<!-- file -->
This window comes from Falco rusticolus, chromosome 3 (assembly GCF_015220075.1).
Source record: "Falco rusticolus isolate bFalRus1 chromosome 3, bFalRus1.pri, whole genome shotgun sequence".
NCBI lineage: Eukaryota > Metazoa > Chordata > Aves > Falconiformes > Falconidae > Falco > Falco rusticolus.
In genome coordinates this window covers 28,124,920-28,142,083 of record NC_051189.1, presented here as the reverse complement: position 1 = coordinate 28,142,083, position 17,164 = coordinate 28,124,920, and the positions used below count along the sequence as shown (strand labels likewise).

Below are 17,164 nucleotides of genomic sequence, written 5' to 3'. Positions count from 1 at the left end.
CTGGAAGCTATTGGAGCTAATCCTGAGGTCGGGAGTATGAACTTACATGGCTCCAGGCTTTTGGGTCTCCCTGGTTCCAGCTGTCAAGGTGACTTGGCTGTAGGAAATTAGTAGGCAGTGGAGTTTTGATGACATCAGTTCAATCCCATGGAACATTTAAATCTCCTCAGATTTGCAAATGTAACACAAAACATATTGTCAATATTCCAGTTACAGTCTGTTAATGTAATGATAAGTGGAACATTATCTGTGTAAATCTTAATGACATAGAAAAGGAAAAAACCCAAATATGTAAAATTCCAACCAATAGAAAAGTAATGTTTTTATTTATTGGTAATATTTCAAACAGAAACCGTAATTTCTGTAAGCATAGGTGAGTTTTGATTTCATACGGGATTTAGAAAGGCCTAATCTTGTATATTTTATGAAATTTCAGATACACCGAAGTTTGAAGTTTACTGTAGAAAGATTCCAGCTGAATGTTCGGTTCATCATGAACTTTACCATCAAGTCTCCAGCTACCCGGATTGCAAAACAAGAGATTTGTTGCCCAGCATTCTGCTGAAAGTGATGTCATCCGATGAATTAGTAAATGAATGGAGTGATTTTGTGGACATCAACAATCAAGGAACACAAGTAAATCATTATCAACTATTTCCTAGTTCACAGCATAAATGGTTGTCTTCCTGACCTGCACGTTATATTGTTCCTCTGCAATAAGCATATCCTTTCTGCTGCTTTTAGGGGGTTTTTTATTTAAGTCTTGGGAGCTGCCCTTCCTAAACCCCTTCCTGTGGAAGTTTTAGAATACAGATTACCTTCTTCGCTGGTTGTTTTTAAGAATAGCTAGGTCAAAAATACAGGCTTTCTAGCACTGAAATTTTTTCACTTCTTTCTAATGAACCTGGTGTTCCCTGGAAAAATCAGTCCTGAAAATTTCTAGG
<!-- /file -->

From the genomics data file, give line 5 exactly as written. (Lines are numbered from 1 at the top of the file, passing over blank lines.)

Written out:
Below are 17,164 nucleotides of genomic sequence, written 5' to 3'. Positions count from 1 at the left end.